The coast shrugs, when the camera clicks,
deliberately. The cliffs blur,
and the sun’s mashed in the west.
It’s sac broken, its egg-mess sticks
on the winter sea, smears it.
The air develops ghosts of soot
that become more evident, minute by minute.
They’re clever. They have no shape.
Very few oblongs blaze
in the Grand Hotel.
God, how the promenade’s empty.
The pier’s empty too
but for the figure at the far end, shadowy,
hunched with a bending rod.
That one no taller than a thumb.
It’s strange the way people go smaller
the further they are away. Most of the time
you even forget who died.
But supposing things did not get smaller?
Best to go inside. Best to push
revolving doors to where it’s warmer,
where only a carpet makes you dizzy.
Inside, things hum.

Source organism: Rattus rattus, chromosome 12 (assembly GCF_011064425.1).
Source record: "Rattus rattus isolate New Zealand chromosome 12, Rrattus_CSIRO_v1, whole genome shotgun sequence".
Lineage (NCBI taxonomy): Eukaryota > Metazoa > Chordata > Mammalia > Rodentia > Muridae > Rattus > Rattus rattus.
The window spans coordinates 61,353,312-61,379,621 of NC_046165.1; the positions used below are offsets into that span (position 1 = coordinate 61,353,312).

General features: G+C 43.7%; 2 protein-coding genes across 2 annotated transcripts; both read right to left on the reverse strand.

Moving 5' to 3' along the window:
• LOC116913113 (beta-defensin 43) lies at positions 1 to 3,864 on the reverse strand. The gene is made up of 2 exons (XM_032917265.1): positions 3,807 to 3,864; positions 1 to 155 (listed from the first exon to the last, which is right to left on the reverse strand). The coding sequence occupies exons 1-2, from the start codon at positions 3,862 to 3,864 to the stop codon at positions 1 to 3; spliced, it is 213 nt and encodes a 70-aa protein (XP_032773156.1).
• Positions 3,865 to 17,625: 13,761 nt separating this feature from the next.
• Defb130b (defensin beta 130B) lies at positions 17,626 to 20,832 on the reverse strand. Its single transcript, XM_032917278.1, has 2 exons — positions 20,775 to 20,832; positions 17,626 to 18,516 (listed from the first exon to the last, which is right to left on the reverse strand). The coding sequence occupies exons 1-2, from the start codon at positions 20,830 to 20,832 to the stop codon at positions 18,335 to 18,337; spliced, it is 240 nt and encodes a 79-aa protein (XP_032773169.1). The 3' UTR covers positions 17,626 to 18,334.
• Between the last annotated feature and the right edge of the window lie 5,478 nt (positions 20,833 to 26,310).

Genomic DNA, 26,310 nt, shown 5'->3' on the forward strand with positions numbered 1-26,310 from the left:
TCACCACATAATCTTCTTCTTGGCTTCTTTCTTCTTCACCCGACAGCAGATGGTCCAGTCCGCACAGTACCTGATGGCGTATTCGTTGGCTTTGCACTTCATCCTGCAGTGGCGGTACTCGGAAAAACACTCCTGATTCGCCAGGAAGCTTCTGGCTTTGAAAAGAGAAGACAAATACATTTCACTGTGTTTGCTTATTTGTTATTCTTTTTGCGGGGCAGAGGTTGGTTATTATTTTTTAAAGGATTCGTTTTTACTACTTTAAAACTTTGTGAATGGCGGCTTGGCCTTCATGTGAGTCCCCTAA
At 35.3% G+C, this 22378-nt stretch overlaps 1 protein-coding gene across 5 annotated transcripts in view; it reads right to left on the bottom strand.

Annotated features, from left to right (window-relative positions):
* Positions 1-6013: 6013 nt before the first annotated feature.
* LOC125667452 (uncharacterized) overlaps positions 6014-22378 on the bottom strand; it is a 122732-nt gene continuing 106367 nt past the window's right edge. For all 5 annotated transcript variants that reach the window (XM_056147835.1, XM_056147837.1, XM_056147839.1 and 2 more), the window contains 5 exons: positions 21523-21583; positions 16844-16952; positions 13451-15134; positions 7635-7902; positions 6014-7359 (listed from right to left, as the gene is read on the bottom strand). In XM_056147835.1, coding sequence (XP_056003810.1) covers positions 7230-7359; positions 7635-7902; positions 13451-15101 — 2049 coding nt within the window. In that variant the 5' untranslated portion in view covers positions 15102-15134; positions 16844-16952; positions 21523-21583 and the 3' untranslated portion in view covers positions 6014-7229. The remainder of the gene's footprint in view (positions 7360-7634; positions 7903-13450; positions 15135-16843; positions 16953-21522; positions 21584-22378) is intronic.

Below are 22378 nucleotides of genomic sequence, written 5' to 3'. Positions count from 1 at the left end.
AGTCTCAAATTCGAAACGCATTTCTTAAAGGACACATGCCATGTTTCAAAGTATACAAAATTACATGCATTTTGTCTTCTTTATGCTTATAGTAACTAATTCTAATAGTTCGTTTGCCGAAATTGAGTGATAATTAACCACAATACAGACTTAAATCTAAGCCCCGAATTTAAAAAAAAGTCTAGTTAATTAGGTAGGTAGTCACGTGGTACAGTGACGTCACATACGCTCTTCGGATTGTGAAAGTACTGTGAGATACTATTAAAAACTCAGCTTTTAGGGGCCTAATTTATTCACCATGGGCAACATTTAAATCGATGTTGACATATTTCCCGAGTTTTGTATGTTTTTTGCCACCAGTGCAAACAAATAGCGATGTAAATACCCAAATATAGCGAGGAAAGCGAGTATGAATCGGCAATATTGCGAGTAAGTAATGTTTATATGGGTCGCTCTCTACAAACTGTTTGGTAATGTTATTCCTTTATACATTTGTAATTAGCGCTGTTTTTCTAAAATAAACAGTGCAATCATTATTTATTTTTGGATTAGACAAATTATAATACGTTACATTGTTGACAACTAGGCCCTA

Inside the insides the corridors wait.
A door opens, a hand comes out,
It’s cut off at the elbow,
it holds a pair of shoes
cut off at the ankles.
Walk faster. God, someone is breathing,
walk faster. Humankind
cannot bear very much unreality.
That’s right – lock this door, you clumsy…
Yet things still hum, things still hum.
Who spies with his little eye
what no-one else has spied?
Best to pull the curtains on the night,
but then certain objects focus near:
the wardrobe with its narrow door,
the bible by the bedside.
Lie down, easy; lie down.
Who masturbated here?
Who whipped the ceiling? Cracked them?
Two blue, astringent eyes drag down their lids.
The dark comes from the lift-shaft.
By Dannie Abse
from A Small Desperation (1968)
Fun for readers: Which Grand Hotel is Abse speaking of in the poem? Answers in the comments.